The spaces after the asterisks only affect the page size when opening the page or section for editing, and the contents of the edit window form a surprisingly small amount of the data that is served to your browser when you do that. So the addition or removal of a few spaces won't make any measurable difference. When you save the edit, as GhostInTheMachine pointed out, the HTML created by the parser is exactly the same - here is the HTML from your original two examples:
the spaces simply do not appear. --Redrose64 🌹 (talk) 14:20, 15 July 2023 (UTC)[reply]
"Is it just to make it easier to parse the wikitext?" Yes. Some editors prefer it, and that's the only reason, but it's not a compelling reason to change the style. "Should we have a preference expressed in the MOS?" No, for WP:MOSBLOAT reasons, and more in particular because people have repeatedly proposed this and several other forms of "coding standards" (like ==Foo== versus == Foo ==) be worked into MoS, and the result is always a consensus against the idea, because MoS exists for ensuring quality and consistent and understandable content for the readers (and secondarily for reducing editorial conflicts about styling that content), but this sort of thing isn't styling the content, having no effect on what editors see, or any accessibility effect on editors or readers, possibly the only other reason we'd care about a code-formatting matter. There's just not a consensus to prefer one style over the other. To the extent anything in MoS would apply to this stuff, it would be MOS:STYLEVAR: if there are two acceptable styles, don't arbitrarily change from one to the other. For my part, when I encounter messy lists, I normalize to which ever style already dominates in the page. If there is no clear "winner", and just a really random mess, I usually normalize to the spaced style as marginally more readable for editors. But only if making a more substantial improvement in the same edit.  — SMcCandlish ¢ 😼  03:12, 14 November 2023 (UTC)[reply]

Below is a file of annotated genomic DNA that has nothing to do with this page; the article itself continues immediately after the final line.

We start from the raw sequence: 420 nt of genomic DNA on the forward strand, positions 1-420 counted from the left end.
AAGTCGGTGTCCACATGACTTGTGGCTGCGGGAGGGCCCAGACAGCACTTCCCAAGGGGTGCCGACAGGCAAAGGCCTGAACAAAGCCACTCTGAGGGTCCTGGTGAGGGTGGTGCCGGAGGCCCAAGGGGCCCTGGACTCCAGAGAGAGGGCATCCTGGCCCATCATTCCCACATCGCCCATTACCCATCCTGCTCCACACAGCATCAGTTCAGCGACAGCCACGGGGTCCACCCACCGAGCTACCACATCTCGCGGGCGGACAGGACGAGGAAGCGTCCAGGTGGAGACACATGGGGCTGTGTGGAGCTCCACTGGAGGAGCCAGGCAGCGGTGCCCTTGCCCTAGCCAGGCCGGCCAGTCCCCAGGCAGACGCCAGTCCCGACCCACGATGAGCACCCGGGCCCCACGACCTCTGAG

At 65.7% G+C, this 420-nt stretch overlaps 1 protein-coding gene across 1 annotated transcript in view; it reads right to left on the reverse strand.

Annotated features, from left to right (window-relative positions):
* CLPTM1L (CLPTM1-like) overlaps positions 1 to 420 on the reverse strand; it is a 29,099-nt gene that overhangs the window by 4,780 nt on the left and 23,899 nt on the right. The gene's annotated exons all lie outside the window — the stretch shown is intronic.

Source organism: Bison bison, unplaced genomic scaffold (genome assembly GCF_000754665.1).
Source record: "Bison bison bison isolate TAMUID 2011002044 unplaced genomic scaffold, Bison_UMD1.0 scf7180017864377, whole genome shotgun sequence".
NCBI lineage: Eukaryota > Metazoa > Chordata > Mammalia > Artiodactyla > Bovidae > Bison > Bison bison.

It's to make the wikitext more human-readable. The software parser doesn't care.
Eventually, it will get mostly standardized as whatever the visual editor is doing, which is (presently, but, if memory serves, not originally) adding a space. WhatamIdoing (talk) 07:14, 9 January 2024 (UTC)[reply]

Single reference for every list item[edit]

Here is a humdrum example of a common phenomenon: A list ("Festivals") with a single reference ("[4]") atop, and presumably for, all the items. Let's avoid what's irrelevant to the question I'm about to pose, and instead assume that the referenced source is reliable, and that it does indeed back up the appropriateness of each list item. A reference index floating by itself looks wrong (to me). An obvious alternative is to repeat the (named) reference for every list item; easily done, of course but the result would look lame-brained (to me). Another obvious (but worse) alternative would be to append the reference to the last item; but then it would be unclear whether this reference was supplied for the list as a whole or merely for its last item. And one could supply an introductory sentence ("According to Taiwan Docs,[4] the film has been shown in the following festivals:"), but this adds flab. Is there a better way of referencing an entire list? -- Hoary (talk) 01:23, 14 November 2023 (UTC)[reply]

For most lists (any that could be subject to changes in entries), repeat the ref for every list item, no matter how "lame-brained" you think it looks; this isn't VisualDesignPedia. Use shorthand <ref name="foo" /> format or {{sfn}} or some other shorthand for entries after the first one; obviously don't repeat the entire citation over and over again. Every list item should be sourceable, various of them will accrete additional citations over time, and more people will add new entries with (we certainly hope) other citations to back them up. The exception would be when it's a list of a permanently fixed number of things that do not change (e.g. already-complete list of presidents of a company that no longer exists). In such a case, have an intro sentence/phrase above the list with a single citation at the end of that sentence/phrase.  — SMcCandlish ¢ 😼  01:44, 14 November 2023 (UTC)[reply]